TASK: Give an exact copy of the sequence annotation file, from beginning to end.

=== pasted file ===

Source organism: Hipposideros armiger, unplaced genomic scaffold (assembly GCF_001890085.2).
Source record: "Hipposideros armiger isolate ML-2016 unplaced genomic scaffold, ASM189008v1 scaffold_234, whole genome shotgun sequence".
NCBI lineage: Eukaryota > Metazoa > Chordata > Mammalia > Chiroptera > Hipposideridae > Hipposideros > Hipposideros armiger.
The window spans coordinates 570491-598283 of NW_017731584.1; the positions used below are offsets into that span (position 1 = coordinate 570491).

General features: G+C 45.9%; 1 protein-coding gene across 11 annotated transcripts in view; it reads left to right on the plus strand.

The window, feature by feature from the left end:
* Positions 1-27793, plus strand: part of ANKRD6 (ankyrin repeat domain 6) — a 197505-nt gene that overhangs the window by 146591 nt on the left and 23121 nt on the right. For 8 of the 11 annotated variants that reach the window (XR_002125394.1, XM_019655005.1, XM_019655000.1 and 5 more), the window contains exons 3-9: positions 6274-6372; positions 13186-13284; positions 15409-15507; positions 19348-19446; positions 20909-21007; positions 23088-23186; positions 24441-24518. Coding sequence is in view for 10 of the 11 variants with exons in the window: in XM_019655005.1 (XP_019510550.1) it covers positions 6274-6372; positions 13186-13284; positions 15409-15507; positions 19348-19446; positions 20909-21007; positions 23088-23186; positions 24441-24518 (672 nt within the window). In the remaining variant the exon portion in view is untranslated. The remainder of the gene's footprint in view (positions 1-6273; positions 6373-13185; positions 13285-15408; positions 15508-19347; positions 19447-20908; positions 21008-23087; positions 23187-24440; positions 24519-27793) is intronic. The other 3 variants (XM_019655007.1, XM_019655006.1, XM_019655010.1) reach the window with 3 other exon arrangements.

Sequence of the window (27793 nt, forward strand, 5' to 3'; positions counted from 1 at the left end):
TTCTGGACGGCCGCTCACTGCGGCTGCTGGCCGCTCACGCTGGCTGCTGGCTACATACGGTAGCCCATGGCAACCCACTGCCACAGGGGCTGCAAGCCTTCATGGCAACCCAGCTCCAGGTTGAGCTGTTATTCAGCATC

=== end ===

Source organism: Hipposideros armiger, unplaced genomic scaffold (assembly GCF_001890085.2).
Source record: "Hipposideros armiger isolate ML-2016 unplaced genomic scaffold, ASM189008v1 scaffold_234, whole genome shotgun sequence".
NCBI lineage: Eukaryota > Metazoa > Chordata > Mammalia > Chiroptera > Hipposideridae > Hipposideros > Hipposideros armiger.
The window spans coordinates 570491-598283 of NW_017731584.1; the positions used below are offsets into that span (position 1 = coordinate 570491).

General features: G+C 45.9%; 1 protein-coding gene across 11 annotated transcripts in view; it reads left to right on the plus strand.

The window, feature by feature from the left end:
* Positions 1-27793, plus strand: part of ANKRD6 (ankyrin repeat domain 6) — a 197505-nt gene that overhangs the window by 146591 nt on the left and 23121 nt on the right. For 8 of the 11 annotated variants that reach the window (XR_002125394.1, XM_019655005.1, XM_019655000.1 and 5 more), the window contains exons 3-9: positions 6274-6372; positions 13186-13284; positions 15409-15507; positions 19348-19446; positions 20909-21007; positions 23088-23186; positions 24441-24518. Coding sequence is in view for 10 of the 11 variants with exons in the window: in XM_019655005.1 (XP_019510550.1) it covers positions 6274-6372; positions 13186-13284; positions 15409-15507; positions 19348-19446; positions 20909-21007; positions 23088-23186; positions 24441-24518 (672 nt within the window). In the remaining variant the exon portion in view is untranslated. The remainder of the gene's footprint in view (positions 1-6273; positions 6373-13185; positions 13285-15408; positions 15508-19347; positions 19447-20908; positions 21008-23087; positions 23187-24440; positions 24519-27793) is intronic. The other 3 variants (XM_019655007.1, XM_019655006.1, XM_019655010.1) reach the window with 3 other exon arrangements.

Sequence of the window (27793 nt, forward strand, 5' to 3'; positions counted from 1 at the left end):
TTCTGGACGGCCGCTCACTGCGGCTGCTGGCCGCTCACGCTGGCTGCTGGCTACATACGGTAGCCCATGGCAACCCACTGCCACAGGGGCTGCAAGCCTTCATGGCAACCCAGCTCCAGGTTGAGCTGTTATTCAGCATC